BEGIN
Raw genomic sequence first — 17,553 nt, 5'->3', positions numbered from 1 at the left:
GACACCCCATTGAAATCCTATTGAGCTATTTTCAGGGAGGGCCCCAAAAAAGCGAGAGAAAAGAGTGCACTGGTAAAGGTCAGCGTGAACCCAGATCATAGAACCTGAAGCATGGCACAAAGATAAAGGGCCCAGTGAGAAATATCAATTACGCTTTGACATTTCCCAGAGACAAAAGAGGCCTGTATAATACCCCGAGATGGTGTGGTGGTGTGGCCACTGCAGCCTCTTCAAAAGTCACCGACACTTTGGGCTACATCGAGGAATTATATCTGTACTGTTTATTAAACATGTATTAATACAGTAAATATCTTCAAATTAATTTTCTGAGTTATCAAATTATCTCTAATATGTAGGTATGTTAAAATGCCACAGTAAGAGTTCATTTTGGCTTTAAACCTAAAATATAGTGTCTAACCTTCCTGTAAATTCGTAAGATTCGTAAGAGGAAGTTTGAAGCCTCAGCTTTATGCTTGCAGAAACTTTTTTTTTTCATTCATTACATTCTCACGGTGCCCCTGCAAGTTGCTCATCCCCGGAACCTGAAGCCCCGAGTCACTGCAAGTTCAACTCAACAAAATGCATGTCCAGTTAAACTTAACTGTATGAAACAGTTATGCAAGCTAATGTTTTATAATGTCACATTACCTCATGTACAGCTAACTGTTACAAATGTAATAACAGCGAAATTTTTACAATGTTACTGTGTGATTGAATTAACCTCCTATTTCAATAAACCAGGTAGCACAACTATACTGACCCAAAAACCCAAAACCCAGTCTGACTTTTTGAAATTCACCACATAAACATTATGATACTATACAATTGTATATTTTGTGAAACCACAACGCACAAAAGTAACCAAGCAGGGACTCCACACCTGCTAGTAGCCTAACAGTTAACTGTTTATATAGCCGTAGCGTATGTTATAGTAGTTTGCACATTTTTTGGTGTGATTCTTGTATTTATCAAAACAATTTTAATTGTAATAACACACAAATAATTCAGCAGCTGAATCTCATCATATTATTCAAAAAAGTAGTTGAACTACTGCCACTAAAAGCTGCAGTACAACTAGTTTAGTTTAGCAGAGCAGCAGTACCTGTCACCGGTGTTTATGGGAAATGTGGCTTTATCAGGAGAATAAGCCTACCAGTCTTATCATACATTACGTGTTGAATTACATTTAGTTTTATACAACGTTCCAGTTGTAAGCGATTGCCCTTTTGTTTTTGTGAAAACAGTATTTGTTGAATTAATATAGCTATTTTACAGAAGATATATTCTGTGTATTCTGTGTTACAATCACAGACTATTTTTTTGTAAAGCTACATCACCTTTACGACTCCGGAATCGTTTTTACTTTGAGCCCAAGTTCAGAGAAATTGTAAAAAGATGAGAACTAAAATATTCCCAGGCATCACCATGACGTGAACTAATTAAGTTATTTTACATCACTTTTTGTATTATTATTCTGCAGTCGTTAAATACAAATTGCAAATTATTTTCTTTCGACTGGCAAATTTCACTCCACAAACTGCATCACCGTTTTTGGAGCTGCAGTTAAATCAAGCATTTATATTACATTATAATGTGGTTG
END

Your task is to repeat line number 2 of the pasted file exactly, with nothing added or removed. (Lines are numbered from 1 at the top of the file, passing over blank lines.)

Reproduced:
GACACCCCATTGAAATCCTATTGAGCTATTTTCAGGGAGGGCCCCAAAAAAGCGAGAGAAAAGAGTGCACTGGTAAAGGTCAGCGTGAACCCAGATCATAGAACCTGAAGCATGGCACAAAGATAAAGGGCCCAGTGAGAAATATCAATTACGCTTTGACATTTCCCAGAGACAAAAGAGGCCTGTATAATACCCCGAGATGGTGTGGTGGTGTGGCCACTGCAGCCTCTTCAAAAGTCACCGACACTTTGGGCTACATCGAGGAATTATATCTGTACTGTTTATTAAACATGTATTAATACAGTAAATATCTTCAAATTAATTTTCTGAGTTATCAAATTATCTCTAATATGTAGGTATGTTAAAATGCCACAGTAAGAGTTCATTTTGGCTTTAAACCTAAAATATAGTGTCTAACCTTCCTGTAAATTCGTAAGATTCGTAAGAGGAAGTTTGAAGCCTCAGCTTTATGCTTGCAGAAACTTTTTTTTTTCATTCATTACATTCTCACGGTGCCCCTGCAAGTTGCTCATCCCCGGAACCTGAAGCCCCGAGTCACTGCAAGTTCAACTCAACAAAATGCATGTCCAGTTAAACTTAACTGTATGAAACAGTTATGCAAGCTAATGTTTTATAATGTCACATTACCTCATGTACAGCTAACTGTTACAAATGTAATAACAGCGAAATTTTTACAATGTTACTGTGTGATTGAATTAACCTCCTATTTCAATAAACCAGGTAGCACAACTATACTGACCCAAAAACCCAAAACCCAGTCTGACTTTTTGAAATTCACCACATAAACATTATGATACTATACAATTGTATATTTTGTGAAACCACAACGCACAAAAGTAACCAAGCAGGGACTCCACACCTGCTAGTAGCCTAACAGTTAACTGTTTATATAGCCGTAGCGTATGTTATAGTAGTTTGCACATTTTTTGGTGTGATTCTTGTATTTATCAAAACAATTTTAATTGTAATAACACACAAATAATTCAGCAGCTGAATCTCATCATATTATTCAAAAAAGTAGTTGAACTACTGCCACTAAAAGCTGCAGTACAACTAGTTTAGTTTAGCAGAGCAGCAGTACCTGTCACCGGTGTTTATGGGAAATGTGGCTTTATCAGGAGAATAAGCCTACCAGTCTTATCATACATTACGTGTTGAATTACATTTAGTTTTATACAACGTTCCAGTTGTAAGCGATTGCCCTTTTGTTTTTGTGAAAACAGTATTTGTTGAATTAATATAGCTATTTTACAGAAGATATATTCTGTGTATTCTGTGTTACAATCACAGACTATTTTTTTGTAAAGCTACATCACCTTTACGACTCCGGAATCGTTTTTACTTTGAGCCCAAGTTCAGAGAAATTGTAAAAAGATGAGAACTAAAATATTCCCAGGCATCACCATGACGTGAACTAATTAAGTTATTTTACATCACTTTTTGTATTATTATTCTGCAGTCGTTAAATACAAATTGCAAATTATTTTCTTTCGACTGGCAAATTTCACTCCACAAACTGCATCACCGTTTTTGGAGCTGCAGTTAAATCAAGCATTTATATTACATTATAATGTGGTTG